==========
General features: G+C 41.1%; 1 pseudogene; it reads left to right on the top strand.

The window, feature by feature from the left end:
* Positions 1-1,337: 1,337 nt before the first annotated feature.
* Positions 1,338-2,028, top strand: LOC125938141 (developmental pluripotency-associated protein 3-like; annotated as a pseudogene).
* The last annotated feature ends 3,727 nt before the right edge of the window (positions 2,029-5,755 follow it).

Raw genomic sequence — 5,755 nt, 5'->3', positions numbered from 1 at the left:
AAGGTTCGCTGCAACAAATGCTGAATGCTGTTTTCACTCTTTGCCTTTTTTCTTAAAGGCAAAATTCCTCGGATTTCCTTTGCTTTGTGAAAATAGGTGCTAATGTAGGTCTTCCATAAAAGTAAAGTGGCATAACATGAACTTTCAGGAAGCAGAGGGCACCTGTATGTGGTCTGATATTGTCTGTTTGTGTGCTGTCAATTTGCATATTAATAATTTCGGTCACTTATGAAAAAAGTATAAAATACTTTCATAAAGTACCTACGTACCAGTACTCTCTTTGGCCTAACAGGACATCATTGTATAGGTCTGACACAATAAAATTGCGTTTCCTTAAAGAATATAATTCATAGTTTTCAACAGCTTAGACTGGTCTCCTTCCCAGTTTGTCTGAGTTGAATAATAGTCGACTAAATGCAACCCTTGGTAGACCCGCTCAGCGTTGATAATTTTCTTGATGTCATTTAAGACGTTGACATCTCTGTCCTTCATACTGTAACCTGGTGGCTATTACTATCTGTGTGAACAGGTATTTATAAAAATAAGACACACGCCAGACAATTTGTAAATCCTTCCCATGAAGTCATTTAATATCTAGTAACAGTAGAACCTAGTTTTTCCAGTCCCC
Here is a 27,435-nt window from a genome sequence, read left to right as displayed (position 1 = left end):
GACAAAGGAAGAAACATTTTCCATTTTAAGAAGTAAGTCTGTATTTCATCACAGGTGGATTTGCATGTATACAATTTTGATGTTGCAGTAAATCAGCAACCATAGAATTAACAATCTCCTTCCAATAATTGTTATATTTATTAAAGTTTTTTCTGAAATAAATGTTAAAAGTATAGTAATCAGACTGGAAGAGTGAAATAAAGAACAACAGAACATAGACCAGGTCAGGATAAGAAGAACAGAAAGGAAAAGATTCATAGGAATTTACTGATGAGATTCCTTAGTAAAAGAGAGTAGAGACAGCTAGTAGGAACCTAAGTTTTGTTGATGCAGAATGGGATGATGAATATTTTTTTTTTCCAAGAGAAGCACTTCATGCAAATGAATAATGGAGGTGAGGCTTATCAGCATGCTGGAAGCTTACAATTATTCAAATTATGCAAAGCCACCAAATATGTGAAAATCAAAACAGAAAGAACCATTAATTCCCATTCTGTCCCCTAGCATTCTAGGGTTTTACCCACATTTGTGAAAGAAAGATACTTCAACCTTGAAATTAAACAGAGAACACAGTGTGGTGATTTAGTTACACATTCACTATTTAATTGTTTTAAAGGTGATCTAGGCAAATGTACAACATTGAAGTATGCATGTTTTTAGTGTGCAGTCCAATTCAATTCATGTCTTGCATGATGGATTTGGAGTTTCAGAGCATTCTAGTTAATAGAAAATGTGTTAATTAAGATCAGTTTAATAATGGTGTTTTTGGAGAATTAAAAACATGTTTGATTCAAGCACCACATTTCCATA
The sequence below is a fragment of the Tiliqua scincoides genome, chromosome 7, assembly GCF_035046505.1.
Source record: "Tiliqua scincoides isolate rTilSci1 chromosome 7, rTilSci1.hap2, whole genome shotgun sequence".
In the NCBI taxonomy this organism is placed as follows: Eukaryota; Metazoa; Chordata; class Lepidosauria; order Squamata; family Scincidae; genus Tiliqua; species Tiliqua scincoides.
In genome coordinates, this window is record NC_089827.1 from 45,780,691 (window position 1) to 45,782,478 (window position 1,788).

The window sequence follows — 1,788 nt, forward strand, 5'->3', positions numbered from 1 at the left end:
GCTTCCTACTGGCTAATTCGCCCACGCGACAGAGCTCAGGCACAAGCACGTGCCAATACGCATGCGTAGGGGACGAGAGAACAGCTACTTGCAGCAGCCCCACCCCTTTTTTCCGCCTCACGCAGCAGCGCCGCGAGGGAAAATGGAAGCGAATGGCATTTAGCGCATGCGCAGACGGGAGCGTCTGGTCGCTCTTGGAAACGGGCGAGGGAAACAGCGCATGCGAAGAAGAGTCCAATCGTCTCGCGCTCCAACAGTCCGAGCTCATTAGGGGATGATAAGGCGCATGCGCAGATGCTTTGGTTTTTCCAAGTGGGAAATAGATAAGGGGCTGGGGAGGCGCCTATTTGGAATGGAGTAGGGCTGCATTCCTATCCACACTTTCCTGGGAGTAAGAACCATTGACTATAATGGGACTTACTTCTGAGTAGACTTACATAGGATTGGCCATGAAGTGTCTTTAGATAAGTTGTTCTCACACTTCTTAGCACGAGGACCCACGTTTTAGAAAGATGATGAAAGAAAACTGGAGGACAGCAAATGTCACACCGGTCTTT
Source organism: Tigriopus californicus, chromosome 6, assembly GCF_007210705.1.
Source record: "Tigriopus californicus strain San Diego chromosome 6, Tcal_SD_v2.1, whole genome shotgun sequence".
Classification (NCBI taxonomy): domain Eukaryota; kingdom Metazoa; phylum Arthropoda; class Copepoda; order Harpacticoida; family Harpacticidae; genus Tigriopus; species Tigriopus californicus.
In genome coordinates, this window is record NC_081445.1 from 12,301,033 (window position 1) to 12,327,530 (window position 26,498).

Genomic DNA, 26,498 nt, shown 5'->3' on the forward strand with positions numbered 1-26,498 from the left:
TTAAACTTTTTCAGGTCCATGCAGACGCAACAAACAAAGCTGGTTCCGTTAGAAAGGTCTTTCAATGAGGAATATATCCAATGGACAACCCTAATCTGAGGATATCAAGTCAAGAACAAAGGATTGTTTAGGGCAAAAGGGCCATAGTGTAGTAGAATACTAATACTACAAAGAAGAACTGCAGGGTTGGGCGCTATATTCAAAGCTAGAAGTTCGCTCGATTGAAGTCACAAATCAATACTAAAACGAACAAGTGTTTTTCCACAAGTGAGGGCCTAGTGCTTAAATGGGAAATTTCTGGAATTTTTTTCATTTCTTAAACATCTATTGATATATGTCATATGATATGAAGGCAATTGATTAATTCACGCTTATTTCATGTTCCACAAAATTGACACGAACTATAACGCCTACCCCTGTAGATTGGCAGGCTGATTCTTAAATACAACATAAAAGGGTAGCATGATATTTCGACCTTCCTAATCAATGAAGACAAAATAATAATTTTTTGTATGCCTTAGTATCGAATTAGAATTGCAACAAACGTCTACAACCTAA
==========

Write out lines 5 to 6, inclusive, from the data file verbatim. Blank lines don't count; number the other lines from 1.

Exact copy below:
* The last annotated feature ends 3,727 nt before the right edge of the window (positions 2,029-5,755 follow it).

Raw genomic sequence — 5,755 nt, 5'->3', positions numbered from 1 at the left: